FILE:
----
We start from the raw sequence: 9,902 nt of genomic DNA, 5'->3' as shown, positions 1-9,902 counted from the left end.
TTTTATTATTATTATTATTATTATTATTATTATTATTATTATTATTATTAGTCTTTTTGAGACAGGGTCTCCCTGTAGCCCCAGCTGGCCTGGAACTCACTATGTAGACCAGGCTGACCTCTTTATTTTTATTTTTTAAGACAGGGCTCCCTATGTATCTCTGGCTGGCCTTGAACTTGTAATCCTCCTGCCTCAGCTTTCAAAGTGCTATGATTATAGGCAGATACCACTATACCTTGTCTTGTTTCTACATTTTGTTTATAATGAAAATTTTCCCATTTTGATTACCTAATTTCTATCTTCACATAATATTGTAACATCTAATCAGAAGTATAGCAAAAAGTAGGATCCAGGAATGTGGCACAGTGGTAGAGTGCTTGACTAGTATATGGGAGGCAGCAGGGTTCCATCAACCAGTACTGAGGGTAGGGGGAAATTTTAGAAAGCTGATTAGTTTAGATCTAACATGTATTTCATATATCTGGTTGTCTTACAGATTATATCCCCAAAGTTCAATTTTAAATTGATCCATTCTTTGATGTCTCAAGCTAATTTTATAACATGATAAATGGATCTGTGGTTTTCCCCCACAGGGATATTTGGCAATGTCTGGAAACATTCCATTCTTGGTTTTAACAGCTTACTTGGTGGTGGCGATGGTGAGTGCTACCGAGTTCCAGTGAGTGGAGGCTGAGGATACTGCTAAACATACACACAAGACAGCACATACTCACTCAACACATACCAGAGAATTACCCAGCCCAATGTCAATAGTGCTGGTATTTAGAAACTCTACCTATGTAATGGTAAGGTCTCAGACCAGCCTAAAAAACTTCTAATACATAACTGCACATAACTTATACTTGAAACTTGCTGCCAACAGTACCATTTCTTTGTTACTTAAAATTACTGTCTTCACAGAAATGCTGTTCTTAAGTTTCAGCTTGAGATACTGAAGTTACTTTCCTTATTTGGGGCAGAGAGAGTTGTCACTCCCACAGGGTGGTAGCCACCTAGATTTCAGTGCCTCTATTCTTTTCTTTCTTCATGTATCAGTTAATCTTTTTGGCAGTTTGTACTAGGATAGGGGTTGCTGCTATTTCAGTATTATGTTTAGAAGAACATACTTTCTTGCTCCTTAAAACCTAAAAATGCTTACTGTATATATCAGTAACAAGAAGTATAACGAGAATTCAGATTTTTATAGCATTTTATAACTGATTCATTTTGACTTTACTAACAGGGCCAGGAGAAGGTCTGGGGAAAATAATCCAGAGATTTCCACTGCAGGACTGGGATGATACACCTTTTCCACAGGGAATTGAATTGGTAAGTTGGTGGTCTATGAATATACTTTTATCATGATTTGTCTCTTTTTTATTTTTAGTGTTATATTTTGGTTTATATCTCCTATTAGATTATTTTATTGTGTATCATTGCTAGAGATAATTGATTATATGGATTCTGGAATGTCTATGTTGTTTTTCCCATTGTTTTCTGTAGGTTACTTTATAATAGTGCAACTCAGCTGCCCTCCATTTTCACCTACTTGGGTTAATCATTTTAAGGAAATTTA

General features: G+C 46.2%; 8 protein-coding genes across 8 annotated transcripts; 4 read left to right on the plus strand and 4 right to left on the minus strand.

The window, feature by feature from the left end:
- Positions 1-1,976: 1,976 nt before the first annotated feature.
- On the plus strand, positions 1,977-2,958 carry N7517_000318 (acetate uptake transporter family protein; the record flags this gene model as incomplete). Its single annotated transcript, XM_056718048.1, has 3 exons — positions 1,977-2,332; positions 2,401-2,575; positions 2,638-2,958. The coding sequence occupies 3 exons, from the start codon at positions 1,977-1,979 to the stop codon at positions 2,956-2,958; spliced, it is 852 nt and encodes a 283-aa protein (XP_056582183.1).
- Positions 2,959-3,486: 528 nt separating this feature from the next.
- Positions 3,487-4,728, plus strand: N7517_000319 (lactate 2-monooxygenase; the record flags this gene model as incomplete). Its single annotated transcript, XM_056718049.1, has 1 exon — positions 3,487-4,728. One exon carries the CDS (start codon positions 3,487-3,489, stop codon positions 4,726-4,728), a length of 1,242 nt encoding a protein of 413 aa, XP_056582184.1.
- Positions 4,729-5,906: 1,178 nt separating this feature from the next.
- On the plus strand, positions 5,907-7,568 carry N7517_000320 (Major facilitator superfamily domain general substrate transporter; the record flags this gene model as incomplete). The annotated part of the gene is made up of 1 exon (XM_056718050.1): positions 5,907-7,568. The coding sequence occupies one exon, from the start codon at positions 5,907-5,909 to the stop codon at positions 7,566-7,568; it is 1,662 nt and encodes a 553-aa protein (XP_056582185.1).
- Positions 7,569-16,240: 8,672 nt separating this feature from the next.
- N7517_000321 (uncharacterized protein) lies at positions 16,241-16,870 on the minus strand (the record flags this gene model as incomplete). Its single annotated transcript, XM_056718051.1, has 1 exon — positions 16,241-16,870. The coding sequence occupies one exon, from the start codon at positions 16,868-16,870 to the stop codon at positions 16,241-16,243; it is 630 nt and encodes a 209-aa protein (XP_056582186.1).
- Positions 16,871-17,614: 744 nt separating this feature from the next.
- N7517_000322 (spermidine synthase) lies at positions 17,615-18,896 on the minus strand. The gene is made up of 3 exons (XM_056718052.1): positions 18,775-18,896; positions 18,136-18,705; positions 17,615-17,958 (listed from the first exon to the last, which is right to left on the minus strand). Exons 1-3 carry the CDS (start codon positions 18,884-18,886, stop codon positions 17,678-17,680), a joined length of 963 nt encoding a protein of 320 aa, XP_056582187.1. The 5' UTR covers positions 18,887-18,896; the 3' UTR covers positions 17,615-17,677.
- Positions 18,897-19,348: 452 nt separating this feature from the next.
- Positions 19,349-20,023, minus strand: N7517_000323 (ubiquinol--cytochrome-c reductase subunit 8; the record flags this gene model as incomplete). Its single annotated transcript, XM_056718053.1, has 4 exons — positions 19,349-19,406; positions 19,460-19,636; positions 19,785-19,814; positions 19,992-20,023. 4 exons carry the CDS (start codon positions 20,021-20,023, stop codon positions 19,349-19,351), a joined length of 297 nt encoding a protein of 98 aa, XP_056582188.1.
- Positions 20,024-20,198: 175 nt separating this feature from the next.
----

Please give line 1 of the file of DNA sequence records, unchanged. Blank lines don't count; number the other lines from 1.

We start from the raw sequence: 9,902 nt of genomic DNA, 5'->3' as shown, positions 1-9,902 counted from the left end.